Posted by Joel Marion on March 18, 2009

On Tuesday I told you about a pretty cool technique I’m currently using in my training called SUPER supersets (or at least that’s what I decided to “name” it :-) in which I am utitlizing both antagonistic and post-fatigue supersets within the same workout.

And today, as promised, I’m back with the full workout, right on down to sets/reps and muscle pairings.

Check it out:

Day 1 – Hip Dominant Legs & Shoulders

A1) Deadlift supersetted with Lying Leg Curls [12 reps each; no rest between sets]

Rest 45 seconds.

A2) Standing Dumbbell Shoulder Press supersetted with Lateral Raises [12 reps each; no rest between sets]

Rest 45 seconds.

Repeat the above sequence 5 times.

Day 2 – Chest & Back

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New Workout – SUPER Supersets

Posted by Joel Marion on March 17, 2009

Guess who’s back?!

Me, that’s who! :-)

That’s right, yesterday marked my first day back in the gym after my much needed week off, and in case you can’t tell, I’m seriously excited to get back to regular training! (looks like my week off did exactly what it was supposed to do, eh?)

So today, I’d like to celebrate my return by sharing with you a really cool technique I used in yesterday’s workout called SUPER supersets.

So what’s a SUPER supset?  Well, nothing official, but rather a name that I more or less just came up with to describe a technique in which you combine two different superset techniques:  Post-fatigue supersets and antagonistic supersets.

If you have no idea what that means, don’t worry, I’ll explain.

When you hear the term “superset” in regards to weight training, it generally refers to performing two exercises for a particular muscle group back to back (with little or no rest inbetween) in order to maximally fatigue the muscle group in question.  This is an example of post-fatigue and isolated failure as we discussed in our last post.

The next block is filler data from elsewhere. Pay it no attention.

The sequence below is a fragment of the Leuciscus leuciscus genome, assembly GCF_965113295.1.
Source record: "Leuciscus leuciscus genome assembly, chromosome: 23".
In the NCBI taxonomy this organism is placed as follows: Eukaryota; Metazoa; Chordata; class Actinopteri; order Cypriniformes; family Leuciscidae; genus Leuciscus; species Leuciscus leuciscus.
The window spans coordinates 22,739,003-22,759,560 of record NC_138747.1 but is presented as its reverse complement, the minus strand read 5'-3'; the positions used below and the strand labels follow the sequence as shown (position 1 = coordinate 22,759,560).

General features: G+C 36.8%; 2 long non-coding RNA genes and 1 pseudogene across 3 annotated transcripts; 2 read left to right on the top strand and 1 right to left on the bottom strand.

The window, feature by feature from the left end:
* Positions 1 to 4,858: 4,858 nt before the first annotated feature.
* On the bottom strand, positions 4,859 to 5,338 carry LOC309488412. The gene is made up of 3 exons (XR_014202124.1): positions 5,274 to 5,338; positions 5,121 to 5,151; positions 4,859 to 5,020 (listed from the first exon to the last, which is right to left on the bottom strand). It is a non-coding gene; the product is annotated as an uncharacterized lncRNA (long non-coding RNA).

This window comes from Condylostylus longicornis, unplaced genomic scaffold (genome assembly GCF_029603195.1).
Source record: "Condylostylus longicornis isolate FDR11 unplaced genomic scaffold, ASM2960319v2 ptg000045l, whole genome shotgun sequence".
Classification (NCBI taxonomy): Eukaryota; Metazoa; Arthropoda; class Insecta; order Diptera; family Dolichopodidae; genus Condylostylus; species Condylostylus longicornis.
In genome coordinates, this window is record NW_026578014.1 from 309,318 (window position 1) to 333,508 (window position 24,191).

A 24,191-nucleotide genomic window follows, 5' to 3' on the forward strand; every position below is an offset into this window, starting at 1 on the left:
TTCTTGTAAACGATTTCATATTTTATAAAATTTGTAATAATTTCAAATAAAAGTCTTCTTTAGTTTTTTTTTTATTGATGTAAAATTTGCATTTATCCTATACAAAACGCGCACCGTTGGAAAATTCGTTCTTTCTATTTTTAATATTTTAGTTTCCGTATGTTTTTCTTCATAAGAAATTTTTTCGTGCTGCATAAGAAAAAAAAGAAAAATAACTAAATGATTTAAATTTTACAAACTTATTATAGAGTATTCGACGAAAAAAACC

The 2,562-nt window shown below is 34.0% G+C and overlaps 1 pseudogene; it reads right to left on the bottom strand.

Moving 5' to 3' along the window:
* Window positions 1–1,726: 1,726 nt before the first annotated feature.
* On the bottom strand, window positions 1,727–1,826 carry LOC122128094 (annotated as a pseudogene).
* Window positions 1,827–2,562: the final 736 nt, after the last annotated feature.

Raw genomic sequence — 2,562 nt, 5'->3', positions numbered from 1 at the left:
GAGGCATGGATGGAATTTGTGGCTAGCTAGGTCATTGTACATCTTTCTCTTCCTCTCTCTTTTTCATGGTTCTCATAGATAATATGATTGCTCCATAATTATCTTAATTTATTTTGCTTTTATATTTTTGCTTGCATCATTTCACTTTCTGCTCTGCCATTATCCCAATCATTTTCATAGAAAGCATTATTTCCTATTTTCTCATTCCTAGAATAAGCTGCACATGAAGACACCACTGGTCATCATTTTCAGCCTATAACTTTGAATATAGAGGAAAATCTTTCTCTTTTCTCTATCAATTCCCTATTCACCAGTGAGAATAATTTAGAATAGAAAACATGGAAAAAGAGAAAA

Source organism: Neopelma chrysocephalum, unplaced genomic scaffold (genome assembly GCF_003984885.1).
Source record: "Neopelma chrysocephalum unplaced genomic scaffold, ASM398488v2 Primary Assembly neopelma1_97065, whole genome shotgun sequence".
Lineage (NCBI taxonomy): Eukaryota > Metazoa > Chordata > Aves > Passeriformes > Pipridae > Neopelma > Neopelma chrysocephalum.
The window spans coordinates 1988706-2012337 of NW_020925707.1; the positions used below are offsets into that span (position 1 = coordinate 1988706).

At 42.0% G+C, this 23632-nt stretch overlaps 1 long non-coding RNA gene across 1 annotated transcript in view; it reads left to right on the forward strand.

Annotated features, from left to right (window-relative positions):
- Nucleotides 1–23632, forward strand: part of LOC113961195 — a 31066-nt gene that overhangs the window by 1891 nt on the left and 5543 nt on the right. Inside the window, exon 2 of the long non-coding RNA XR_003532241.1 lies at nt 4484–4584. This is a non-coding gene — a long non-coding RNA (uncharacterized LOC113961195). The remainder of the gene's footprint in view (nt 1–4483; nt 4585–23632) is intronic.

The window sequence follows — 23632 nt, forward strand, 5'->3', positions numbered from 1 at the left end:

A great way to use post-fatigue supersets is to start off with a big, multi-joint movement (for example, the bench press) and then “superset” that movement with a smaller isolation exercise (i.e. dumbbell flyes) to ensure maximal stimulation and fatigue of the target muscle group (in this case, the chest).

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3 Intelligent Ways to Use “Failure” In Your Training

Posted by Joel Marion on March 15, 2009

In the second part of our discussion on training to failure, we talked about several very important things.

For starters, we cleared up the ambiguity surrounding the term “failure” and established a simple, clear-cut definition of the term.

Alas, we were all on the same page.

At that point, we went on to discuss the pitfalls of regularly training to failure, including the extreme stress these techniques place on the central nervous system.

The end result: overtraining, burnout, skipped workouts, extreme fatigue, and an overall lack of results. Not exactly the type of things you’d hope to generate by “giving it your all” in the gym.

And that’s the point−training hard without training SMART leads to nothing more than a bunch of futile, wasted effort.